Gordon Gano of Violent Femmes

Gordon Gano of Violent Femmes (all photos by Daniel Martinez)

Nothing would have made the Violent Femmes a better band, because they were perfect. Gordon Gano sings like he’s a sick cat and has been drunk-crying all day; he has a kind of nasal whine, full of defeat, with a timbre as refined as cheap whiskey with generic Cherry Coke. I love his voice like I love cheap, shitty cocktails; it’s a love fueled by disillusionment and a longing for my more reckless and grimier youth when I didn’t care so much for creature comforts or sleep. The musical structure of their songs, like most punk pieces, is simple. But, like a lot of punk, their catchy songs about needing/wanting or frustration/disappointment are embittered perfection driven by a stripped, primitive skill and sound, and all of this sits squarely and perfectly with some of my perpetually adolescent tendencies.

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Grateful Dead

Appearing for another farewell bow at The Fillmore this week.

This week in The Bay Area we have refusals, memoirs, and those who wear purple. We have clowns, the dead, and war. Should be a pretty good time.

Now, let’s get to the previews. Preview time now. Let’s preview and then we’ll be ready for the week. Previews, starting now. [read the whole post]

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Stupidness getting stupider somehow makes it better.

Sample of the silly antics prevalent in Neighbors 2: Sorority Rising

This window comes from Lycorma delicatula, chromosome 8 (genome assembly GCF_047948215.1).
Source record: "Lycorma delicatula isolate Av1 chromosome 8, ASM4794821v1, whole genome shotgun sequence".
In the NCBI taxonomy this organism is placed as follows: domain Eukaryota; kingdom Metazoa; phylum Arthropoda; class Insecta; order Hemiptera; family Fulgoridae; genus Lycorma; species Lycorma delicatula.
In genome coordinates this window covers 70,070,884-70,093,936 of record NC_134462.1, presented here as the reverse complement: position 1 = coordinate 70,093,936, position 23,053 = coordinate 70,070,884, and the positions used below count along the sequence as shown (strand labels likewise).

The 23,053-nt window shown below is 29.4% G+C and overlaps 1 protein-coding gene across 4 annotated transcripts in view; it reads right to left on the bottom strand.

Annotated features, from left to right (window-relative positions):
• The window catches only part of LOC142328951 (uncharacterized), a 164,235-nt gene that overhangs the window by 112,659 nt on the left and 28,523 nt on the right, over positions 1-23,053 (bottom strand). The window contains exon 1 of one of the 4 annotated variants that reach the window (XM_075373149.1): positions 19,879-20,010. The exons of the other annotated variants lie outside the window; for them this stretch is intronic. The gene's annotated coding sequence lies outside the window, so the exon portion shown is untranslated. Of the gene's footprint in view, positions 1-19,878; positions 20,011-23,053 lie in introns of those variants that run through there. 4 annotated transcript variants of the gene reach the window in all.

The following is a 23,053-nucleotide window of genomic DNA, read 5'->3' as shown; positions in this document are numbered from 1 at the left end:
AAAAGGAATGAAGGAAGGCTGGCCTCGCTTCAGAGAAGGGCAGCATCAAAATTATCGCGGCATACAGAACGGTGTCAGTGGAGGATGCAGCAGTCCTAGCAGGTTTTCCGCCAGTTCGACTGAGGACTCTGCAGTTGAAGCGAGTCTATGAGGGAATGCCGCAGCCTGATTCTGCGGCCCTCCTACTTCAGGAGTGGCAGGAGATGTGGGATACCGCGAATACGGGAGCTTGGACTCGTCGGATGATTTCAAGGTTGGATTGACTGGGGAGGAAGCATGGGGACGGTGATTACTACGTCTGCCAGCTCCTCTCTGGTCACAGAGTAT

Sample of the silly antics prevalent in Neighbors 2: Sorority Rising

 

Not only was I expecting to hate Neighbors 2: Sorority Rising, but I kinda wanted to. I wanted a chance to get all my pent up anger and frustration out in a gorgeous scathing review. But dammit, it was a fun movie. [read the whole post]

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The impossibility of getting away from it all, rendered beautifully

Dinner is never just dinner in Luca Guadagnino's newest film.

Dinner is never just dinner in Luca Guadagnino’s newest film.

Sometimes you want to go to the movies and see four actors doing amazing work in a wonderful film. That’s what you’re going to get when you see Luca Guadagnino’s A Bigger Splash.  This is a movie with layers of meaning, with people saying things when they shouldn’t, and not saying things when they should. It’s a bit contrived, but very real. Let’s try to convince you to see it so we can talk about it later. Here’s my best shot.

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An utterly unique (surrealist) romantic comedy that inadvertently subverts all other romantic comedies.

Name the defining characteristic of each of these three.

Name the defining characteristic of each of these three.

To all you single folks — do you feel the pressure of finding a partner? Well, imagine that you have 45 days to do so otherwise you’ll be turned into an animal. How’s that for pressure? That’s the boiled-down premise of Yorgos Lanthimos’s The Lobster, a fascinatingly bizarre and dark dramedy romance (you could say it transcends multiple genres). Of course, there’s a lot more to The Lobster than just the 45 day ultimatum tidbit. The film eschews most everything that remotely resembles normal storytelling yet manages to convey a uniquely human story within its dystopian setting. The Lobster is a sharp satirical look at the oppressive nature of our societal coupledom, maintaining a steady level of surrealist humor even as it descends into darker and darker territory and an appropriately uneven finish.